Response to: "Why Meat is Moral, and Veggies are Immoral"

Author’s Note: this post based on an old Discord rant

I ran into this article by Robin Hanson recently. First of all, I want to disclaim that I do not consider this article to be the strongest set of arguments in defense of meat eating out there, and in fact, considering how old it is, it is very possible Hanson himself no longer endorses all of these points. That said, as a rationalistish vegan like me, who has recently (briefly) brought up both Hanson’s interesting ideas and his not so great ones, the article did catch my attention. The arguments contained within it range from outright incorrect, to questionable, to apt in ways I still consider worth rejecting, and I decided it would be at least interesting enough to respond to the article blow by blow to be worth a post.

In the first place he opens with some fairly trivial and uncontroversial arguments: you aren’t helping an animal by not eating it, you are just not contributing to future demand, i.e. it’s a boycott. I won’t respond to this part, because I agree with the points. The first point Hanson makes that leaves me floored (largely because it is a bad economics take, not even a bad philosophy take) is:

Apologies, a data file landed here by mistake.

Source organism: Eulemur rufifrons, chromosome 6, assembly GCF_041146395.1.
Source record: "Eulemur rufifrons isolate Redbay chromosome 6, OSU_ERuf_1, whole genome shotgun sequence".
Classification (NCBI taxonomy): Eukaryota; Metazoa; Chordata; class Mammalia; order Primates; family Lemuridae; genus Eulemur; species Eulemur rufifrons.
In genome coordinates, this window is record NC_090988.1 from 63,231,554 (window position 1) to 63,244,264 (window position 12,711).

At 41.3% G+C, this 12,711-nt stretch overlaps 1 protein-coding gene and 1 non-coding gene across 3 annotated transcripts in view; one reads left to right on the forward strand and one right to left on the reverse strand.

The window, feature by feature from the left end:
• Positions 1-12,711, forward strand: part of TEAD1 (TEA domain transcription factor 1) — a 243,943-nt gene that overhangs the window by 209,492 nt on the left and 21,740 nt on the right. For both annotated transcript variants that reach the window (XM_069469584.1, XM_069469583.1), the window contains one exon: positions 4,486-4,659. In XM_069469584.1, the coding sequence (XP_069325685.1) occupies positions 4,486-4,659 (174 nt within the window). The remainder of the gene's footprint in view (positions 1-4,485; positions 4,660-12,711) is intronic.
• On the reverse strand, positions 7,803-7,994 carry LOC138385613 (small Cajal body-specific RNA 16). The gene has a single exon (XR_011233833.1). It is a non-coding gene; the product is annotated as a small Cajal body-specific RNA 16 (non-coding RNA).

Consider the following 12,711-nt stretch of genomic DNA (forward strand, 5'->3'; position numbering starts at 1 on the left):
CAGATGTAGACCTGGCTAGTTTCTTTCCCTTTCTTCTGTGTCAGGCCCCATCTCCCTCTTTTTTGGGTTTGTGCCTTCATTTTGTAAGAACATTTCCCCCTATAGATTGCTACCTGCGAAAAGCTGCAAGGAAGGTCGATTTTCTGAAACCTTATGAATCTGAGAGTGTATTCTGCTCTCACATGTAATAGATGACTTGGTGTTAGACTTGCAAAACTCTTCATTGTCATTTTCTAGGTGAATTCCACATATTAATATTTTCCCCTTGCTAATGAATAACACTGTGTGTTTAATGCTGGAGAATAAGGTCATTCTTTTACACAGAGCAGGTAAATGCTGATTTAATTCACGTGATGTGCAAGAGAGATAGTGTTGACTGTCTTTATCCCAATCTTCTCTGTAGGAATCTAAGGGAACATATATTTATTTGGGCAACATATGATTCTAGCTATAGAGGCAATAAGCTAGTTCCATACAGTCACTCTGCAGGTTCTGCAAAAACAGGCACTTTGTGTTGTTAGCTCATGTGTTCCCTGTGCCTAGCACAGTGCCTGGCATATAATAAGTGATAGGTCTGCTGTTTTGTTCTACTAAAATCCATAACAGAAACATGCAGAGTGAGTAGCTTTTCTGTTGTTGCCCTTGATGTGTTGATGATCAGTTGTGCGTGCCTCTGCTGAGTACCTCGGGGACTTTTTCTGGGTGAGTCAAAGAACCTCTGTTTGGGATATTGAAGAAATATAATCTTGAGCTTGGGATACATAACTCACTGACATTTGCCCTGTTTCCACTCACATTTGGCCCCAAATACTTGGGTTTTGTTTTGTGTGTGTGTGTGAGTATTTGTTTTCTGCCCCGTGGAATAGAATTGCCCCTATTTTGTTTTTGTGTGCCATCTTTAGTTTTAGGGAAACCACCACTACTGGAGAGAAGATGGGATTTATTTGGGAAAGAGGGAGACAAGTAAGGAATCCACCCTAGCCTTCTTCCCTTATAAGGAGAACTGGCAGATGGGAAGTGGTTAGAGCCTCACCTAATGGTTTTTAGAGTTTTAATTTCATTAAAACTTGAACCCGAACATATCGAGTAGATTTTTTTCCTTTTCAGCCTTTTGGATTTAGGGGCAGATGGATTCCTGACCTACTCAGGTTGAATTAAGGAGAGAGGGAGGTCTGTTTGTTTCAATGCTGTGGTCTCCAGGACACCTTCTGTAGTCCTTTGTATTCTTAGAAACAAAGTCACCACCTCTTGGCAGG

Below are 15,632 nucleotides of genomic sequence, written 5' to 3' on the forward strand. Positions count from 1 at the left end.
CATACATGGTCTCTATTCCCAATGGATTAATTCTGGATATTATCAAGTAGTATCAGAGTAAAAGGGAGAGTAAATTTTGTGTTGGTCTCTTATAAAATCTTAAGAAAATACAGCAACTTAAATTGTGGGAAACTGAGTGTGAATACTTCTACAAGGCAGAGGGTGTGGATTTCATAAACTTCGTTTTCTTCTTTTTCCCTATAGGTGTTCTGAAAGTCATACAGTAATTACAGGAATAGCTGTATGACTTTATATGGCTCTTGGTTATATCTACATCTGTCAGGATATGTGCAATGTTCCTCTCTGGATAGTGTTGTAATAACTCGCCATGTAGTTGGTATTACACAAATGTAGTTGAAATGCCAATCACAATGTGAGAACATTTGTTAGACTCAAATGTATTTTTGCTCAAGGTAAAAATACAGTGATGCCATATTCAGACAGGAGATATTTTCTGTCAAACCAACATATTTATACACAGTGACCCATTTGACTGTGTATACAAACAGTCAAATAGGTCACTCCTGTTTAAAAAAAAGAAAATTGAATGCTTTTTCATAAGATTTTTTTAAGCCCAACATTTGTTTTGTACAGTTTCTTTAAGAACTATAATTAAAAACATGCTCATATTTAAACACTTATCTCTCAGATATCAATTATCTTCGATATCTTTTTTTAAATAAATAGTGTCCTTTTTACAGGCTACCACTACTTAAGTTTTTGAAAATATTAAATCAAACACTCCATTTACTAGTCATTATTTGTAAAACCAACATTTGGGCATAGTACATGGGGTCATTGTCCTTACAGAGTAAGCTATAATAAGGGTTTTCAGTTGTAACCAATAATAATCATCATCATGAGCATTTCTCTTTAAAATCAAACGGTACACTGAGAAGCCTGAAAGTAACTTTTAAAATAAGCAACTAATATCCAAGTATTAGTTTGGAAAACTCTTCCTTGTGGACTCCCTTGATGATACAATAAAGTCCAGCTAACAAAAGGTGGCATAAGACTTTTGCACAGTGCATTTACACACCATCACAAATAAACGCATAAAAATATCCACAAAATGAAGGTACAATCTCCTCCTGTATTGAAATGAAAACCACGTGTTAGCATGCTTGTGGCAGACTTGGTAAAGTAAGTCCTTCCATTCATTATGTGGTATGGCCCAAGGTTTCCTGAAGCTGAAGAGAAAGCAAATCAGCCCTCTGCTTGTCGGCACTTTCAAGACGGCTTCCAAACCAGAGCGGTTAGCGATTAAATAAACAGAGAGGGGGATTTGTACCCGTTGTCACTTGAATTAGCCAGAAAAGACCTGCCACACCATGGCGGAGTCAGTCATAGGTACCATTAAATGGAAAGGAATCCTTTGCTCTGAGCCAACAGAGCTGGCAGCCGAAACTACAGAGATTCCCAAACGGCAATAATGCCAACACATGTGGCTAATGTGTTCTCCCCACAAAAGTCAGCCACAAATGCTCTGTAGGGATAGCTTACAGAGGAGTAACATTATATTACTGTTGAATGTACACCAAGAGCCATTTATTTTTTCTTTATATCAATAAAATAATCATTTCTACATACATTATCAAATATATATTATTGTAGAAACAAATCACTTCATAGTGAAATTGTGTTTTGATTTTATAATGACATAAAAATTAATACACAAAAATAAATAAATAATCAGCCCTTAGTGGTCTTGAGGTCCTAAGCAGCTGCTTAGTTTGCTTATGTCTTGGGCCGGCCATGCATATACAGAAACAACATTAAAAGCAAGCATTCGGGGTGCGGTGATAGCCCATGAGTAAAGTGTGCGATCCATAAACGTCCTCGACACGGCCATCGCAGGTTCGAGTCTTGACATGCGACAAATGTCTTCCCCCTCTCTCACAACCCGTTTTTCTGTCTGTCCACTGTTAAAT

“This results in fewer pig farms and more asparagus farms, and pretty much the same overall amount of land devoted to farming.” (Hanson)

This is incorrect. Unlike with pigs, you don’t need a separate farm to grow a lifetime worth of plants to feed to the asparagus, as a result animal agriculture takes up a strong majority of agricultural land use in the US. This point is meant as a counter-argument to a possible objection Hanson notes (which I will call the land use argument), that farming animals takes up land wild animals, who would have better lives, could be filling. This objection and Hanson’s counter-argument are not actually entirely straight-forward, the objection as presented is compelling as presented under the assumption that:

1. Wild animal lives are better than most farmed animal lives
2. Wild animals would inhabit the freed land at least as densely as farmed animals would
3. Farm animal lives are worth living
4. Wild animal lives are worth living (implied by 1 and 3 being true)